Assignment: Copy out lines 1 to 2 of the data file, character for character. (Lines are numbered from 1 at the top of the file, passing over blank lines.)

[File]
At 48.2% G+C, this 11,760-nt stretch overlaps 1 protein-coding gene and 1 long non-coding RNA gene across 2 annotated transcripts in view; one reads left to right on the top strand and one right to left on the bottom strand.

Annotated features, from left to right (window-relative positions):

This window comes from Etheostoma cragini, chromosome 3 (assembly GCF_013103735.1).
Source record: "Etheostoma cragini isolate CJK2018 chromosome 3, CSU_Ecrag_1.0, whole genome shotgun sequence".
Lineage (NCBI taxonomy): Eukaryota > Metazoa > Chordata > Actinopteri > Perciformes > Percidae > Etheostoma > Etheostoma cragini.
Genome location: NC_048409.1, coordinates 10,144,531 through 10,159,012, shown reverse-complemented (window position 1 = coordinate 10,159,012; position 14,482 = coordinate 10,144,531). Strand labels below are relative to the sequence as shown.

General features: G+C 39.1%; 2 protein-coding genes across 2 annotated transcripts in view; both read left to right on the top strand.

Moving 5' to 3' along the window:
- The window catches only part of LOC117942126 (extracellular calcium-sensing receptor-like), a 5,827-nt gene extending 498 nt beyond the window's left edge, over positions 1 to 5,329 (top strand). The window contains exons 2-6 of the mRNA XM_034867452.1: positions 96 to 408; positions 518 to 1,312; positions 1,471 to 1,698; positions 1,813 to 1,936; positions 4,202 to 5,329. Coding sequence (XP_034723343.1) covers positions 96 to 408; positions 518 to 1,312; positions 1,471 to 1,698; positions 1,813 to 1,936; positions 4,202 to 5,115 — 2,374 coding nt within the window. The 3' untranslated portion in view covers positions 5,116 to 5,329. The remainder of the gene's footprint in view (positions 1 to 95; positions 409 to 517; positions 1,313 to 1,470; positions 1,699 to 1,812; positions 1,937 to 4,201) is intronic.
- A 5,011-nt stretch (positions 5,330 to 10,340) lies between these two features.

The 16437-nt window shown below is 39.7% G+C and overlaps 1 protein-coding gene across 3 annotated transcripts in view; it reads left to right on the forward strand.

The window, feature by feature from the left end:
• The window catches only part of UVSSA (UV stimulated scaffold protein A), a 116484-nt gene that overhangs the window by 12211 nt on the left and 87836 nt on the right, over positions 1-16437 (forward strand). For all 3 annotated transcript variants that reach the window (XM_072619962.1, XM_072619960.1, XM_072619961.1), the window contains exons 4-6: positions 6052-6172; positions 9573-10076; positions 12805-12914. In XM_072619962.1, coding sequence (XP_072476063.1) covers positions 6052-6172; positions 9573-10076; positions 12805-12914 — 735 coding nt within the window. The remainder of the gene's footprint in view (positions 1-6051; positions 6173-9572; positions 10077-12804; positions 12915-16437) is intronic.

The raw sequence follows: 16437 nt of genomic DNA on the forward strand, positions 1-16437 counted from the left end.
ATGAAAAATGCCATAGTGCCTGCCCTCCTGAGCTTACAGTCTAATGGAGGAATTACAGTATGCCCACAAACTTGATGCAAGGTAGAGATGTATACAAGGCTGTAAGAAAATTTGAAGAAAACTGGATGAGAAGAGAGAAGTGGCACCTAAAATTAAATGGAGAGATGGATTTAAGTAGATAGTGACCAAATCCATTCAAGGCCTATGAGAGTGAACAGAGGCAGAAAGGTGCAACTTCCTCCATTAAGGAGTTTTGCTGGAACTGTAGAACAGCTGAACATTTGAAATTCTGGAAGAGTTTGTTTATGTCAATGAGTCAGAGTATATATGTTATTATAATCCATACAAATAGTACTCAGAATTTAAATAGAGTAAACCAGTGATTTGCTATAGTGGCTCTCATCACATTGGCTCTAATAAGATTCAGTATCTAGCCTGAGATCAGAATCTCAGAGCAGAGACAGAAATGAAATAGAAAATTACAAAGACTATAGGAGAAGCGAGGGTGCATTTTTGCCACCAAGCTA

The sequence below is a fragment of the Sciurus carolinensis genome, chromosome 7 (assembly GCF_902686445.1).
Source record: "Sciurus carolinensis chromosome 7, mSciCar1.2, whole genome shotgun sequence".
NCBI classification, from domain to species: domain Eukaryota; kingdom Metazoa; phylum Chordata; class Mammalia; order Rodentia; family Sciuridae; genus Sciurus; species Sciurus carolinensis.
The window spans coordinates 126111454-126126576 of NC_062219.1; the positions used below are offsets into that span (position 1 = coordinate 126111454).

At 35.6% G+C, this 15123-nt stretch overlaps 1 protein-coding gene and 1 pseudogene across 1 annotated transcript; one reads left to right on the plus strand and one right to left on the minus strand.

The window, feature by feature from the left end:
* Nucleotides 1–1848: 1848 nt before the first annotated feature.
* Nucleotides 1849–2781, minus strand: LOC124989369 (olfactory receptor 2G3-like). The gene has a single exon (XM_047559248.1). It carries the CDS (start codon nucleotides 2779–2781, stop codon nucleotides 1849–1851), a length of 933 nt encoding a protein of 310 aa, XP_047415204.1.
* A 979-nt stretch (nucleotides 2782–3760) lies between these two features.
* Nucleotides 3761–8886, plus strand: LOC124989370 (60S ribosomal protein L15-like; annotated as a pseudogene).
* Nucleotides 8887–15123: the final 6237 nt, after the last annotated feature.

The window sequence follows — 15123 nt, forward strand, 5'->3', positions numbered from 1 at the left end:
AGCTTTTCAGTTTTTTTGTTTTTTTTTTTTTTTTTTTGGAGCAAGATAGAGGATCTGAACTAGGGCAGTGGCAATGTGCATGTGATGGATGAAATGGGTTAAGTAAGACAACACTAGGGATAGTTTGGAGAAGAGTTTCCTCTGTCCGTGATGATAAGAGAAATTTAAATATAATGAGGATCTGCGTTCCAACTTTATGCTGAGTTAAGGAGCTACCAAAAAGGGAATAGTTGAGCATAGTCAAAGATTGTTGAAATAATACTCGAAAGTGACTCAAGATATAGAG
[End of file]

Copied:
At 48.2% G+C, this 11,760-nt stretch overlaps 1 protein-coding gene and 1 long non-coding RNA gene across 2 annotated transcripts in view; one reads left to right on the top strand and one right to left on the bottom strand.

Annotated features, from left to right (window-relative positions):